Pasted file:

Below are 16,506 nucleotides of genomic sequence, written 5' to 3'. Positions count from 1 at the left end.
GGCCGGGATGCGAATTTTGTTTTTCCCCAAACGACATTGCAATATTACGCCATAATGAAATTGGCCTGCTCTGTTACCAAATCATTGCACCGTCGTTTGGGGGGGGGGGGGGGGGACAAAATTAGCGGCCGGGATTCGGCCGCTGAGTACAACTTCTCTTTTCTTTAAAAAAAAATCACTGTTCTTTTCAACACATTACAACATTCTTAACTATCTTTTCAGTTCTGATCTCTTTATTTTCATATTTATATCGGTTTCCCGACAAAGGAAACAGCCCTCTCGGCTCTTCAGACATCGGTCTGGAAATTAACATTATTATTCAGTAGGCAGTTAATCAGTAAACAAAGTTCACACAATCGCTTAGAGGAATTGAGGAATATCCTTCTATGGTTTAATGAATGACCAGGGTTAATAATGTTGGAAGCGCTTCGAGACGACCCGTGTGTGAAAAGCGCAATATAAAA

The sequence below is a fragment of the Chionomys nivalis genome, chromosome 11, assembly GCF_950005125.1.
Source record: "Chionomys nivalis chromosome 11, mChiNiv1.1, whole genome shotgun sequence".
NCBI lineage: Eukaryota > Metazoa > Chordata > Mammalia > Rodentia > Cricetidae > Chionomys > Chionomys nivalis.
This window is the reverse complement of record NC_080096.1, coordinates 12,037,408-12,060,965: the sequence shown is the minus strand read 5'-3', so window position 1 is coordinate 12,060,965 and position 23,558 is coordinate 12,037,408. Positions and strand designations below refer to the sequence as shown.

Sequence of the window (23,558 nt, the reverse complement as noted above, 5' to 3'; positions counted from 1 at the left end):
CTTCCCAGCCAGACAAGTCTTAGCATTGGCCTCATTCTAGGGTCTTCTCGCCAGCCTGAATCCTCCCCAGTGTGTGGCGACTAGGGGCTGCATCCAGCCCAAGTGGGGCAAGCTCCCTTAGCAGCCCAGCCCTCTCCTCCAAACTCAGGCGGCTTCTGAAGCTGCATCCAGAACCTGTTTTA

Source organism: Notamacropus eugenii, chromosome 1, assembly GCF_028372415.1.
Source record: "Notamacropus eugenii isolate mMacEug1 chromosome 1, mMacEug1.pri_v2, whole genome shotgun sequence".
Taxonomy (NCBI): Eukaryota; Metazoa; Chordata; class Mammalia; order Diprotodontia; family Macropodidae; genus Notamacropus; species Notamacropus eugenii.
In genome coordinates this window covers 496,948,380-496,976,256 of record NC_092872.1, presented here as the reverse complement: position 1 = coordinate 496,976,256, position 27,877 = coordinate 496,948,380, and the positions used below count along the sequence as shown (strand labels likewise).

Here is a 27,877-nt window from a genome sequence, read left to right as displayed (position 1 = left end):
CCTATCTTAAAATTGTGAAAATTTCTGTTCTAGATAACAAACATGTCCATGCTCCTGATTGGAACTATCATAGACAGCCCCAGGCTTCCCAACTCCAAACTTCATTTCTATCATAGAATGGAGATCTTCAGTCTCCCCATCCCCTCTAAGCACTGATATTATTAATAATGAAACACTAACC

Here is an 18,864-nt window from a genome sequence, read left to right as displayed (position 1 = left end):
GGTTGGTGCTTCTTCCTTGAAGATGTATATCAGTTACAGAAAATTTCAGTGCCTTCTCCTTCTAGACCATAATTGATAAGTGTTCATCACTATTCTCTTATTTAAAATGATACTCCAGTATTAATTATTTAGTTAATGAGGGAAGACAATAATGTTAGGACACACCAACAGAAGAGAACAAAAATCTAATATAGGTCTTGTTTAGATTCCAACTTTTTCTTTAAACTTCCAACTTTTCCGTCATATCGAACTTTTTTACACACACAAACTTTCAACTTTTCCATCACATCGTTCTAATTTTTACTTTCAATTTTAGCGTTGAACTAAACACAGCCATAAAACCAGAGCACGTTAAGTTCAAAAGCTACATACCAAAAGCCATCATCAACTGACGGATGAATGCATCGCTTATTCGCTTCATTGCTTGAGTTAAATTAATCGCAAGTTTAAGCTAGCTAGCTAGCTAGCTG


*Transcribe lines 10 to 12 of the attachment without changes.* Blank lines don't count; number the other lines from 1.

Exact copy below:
Source record: "Notamacropus eugenii isolate mMacEug1 chromosome 1, mMacEug1.pri_v2, whole genome shotgun sequence".
Taxonomy (NCBI): Eukaryota; Metazoa; Chordata; class Mammalia; order Diprotodontia; family Macropodidae; genus Notamacropus; species Notamacropus eugenii.
In genome coordinates this window covers 496,948,380-496,976,256 of record NC_092872.1, presented here as the reverse complement: position 1 = coordinate 496,976,256, position 27,877 = coordinate 496,948,380, and the positions used below count along the sequence as shown (strand labels likewise).